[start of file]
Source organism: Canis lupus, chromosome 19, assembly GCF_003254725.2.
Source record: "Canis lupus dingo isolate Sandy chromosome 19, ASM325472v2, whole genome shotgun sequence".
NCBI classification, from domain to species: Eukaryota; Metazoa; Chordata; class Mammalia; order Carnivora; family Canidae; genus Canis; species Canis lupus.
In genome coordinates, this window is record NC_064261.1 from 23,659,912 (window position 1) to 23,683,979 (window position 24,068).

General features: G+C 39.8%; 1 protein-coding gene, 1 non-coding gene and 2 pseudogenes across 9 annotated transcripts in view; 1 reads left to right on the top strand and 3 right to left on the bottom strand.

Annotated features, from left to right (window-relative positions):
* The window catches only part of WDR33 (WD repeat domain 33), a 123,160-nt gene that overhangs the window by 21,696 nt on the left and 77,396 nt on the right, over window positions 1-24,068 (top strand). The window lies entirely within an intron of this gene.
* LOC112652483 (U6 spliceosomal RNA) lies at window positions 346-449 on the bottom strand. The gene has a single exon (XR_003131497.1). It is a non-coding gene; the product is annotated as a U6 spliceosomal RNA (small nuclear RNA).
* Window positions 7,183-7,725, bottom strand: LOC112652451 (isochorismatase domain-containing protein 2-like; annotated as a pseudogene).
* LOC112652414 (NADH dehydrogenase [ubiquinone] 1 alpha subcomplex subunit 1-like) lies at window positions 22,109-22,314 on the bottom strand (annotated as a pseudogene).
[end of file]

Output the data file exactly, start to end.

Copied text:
Source organism: Canis lupus, chromosome 19, assembly GCF_003254725.2.
Source record: "Canis lupus dingo isolate Sandy chromosome 19, ASM325472v2, whole genome shotgun sequence".
NCBI classification, from domain to species: Eukaryota; Metazoa; Chordata; class Mammalia; order Carnivora; family Canidae; genus Canis; species Canis lupus.
In genome coordinates, this window is record NC_064261.1 from 23,659,912 (window position 1) to 23,683,979 (window position 24,068).

General features: G+C 39.8%; 1 protein-coding gene, 1 non-coding gene and 2 pseudogenes across 9 annotated transcripts in view; 1 reads left to right on the top strand and 3 right to left on the bottom strand.

Annotated features, from left to right (window-relative positions):
* The window catches only part of WDR33 (WD repeat domain 33), a 123,160-nt gene that overhangs the window by 21,696 nt on the left and 77,396 nt on the right, over window positions 1-24,068 (top strand). The window lies entirely within an intron of this gene.
* LOC112652483 (U6 spliceosomal RNA) lies at window positions 346-449 on the bottom strand. The gene has a single exon (XR_003131497.1). It is a non-coding gene; the product is annotated as a U6 spliceosomal RNA (small nuclear RNA).
* Window positions 7,183-7,725, bottom strand: LOC112652451 (isochorismatase domain-containing protein 2-like; annotated as a pseudogene).
* LOC112652414 (NADH dehydrogenase [ubiquinone] 1 alpha subcomplex subunit 1-like) lies at window positions 22,109-22,314 on the bottom strand (annotated as a pseudogene).